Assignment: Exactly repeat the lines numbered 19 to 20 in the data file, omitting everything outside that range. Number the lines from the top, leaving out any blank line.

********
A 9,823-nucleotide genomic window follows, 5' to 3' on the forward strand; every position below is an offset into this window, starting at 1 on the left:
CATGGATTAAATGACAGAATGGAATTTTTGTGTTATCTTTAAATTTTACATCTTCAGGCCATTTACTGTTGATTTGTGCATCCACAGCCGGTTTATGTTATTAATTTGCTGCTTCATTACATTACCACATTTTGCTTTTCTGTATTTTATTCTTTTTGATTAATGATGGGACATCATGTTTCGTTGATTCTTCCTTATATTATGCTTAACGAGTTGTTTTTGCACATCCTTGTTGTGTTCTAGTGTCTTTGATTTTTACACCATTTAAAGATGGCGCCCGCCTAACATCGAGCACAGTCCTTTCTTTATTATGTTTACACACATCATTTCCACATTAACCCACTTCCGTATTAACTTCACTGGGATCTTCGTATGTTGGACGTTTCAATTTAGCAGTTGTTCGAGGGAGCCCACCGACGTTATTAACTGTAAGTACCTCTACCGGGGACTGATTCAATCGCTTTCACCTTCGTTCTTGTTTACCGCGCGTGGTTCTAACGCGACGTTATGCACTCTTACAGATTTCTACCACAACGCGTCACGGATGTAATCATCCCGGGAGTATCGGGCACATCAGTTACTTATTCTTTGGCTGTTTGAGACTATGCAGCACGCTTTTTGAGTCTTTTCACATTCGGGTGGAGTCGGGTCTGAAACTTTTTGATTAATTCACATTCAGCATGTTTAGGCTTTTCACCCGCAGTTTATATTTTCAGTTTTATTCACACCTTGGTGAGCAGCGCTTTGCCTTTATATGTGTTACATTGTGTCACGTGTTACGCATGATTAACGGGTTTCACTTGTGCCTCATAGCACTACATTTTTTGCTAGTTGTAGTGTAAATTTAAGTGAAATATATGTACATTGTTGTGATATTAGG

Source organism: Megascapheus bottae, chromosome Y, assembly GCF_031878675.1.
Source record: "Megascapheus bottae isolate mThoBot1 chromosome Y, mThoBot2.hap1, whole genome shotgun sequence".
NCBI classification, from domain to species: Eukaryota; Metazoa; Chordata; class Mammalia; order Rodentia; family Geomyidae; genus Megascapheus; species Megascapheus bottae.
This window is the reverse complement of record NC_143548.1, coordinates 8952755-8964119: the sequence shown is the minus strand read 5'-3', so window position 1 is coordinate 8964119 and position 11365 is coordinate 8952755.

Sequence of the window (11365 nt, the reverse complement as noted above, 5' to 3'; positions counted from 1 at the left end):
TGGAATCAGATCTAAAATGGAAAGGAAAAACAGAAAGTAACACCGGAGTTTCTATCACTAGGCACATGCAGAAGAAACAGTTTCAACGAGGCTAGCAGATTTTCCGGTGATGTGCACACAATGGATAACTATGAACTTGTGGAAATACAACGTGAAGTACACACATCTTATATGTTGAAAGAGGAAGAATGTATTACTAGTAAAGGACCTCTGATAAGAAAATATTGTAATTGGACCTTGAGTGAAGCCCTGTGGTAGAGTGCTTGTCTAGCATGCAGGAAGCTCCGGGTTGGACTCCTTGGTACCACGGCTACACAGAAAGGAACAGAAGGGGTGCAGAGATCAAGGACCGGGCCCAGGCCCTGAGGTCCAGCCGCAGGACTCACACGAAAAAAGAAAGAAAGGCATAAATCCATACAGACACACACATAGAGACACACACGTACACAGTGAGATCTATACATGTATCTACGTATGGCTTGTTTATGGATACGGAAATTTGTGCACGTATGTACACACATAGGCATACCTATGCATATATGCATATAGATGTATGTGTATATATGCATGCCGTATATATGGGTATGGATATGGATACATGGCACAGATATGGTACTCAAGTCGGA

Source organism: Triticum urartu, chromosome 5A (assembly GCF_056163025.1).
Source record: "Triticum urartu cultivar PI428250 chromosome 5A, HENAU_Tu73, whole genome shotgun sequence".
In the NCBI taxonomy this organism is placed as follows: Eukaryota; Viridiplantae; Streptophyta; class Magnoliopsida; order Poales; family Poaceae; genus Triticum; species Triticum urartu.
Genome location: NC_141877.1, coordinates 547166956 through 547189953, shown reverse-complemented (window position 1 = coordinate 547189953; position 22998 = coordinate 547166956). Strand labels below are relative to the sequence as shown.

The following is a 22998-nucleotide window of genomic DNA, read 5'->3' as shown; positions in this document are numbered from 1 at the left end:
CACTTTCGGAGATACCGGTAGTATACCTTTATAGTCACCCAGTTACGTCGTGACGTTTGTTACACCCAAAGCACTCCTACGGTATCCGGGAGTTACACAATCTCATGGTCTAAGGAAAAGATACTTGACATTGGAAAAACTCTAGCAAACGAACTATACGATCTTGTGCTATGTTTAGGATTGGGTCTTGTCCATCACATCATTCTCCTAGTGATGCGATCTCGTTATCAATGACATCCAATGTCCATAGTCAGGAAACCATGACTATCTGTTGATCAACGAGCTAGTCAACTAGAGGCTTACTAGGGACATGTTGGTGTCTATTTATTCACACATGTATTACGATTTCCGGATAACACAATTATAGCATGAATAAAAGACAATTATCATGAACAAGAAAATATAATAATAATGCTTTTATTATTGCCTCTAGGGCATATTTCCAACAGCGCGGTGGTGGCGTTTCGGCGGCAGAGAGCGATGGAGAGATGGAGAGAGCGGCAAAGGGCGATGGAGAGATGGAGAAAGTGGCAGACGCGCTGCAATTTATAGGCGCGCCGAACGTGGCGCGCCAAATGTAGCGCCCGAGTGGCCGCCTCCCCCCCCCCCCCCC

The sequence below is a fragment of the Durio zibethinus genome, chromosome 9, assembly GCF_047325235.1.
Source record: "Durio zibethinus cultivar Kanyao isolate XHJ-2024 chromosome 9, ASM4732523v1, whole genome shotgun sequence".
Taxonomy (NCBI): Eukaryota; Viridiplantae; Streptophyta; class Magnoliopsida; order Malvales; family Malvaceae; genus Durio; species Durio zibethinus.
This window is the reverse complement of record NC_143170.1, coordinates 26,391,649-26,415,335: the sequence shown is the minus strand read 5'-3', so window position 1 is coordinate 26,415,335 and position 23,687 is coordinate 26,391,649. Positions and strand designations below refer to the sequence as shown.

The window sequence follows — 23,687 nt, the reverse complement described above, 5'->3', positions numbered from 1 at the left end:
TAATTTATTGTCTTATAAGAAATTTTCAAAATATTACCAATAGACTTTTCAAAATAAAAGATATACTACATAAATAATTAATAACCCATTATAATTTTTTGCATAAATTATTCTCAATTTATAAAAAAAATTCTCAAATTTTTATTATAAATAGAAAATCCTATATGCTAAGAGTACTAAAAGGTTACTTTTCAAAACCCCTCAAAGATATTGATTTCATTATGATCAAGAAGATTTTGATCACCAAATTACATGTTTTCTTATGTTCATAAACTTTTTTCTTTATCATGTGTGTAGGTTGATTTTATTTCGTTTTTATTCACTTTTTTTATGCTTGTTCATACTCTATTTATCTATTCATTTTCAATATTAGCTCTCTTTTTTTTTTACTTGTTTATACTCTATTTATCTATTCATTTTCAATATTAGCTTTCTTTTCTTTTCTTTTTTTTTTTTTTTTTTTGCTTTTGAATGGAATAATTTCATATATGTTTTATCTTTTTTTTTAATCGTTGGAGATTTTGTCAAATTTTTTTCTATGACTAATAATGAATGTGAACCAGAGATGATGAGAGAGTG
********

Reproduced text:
The window sequence follows — 23,687 nt, the reverse complement described above, 5'->3', positions numbered from 1 at the left end:
TAATTTATTGTCTTATAAGAAATTTTCAAAATATTACCAATAGACTTTTCAAAATAAAAGATATACTACATAAATAATTAATAACCCATTATAATTTTTTGCATAAATTATTCTCAATTTATAAAAAAAATTCTCAAATTTTTATTATAAATAGAAAATCCTATATGCTAAGAGTACTAAAAGGTTACTTTTCAAAACCCCTCAAAGATATTGATTTCATTATGATCAAGAAGATTTTGATCACCAAATTACATGTTTTCTTATGTTCATAAACTTTTTTCTTTATCATGTGTGTAGGTTGATTTTATTTCGTTTTTATTCACTTTTTTTATGCTTGTTCATACTCTATTTATCTATTCATTTTCAATATTAGCTCTCTTTTTTTTTTACTTGTTTATACTCTATTTATCTATTCATTTTCAATATTAGCTTTCTTTTCTTTTCTTTTTTTTTTTTTTTTTTTGCTTTTGAATGGAATAATTTCATATATGTTTTATCTTTTTTTTTAATCGTTGGAGATTTTGTCAAATTTTTTTCTATGACTAATAATGAATGTGAACCAGAGATGATGAGAGAGTG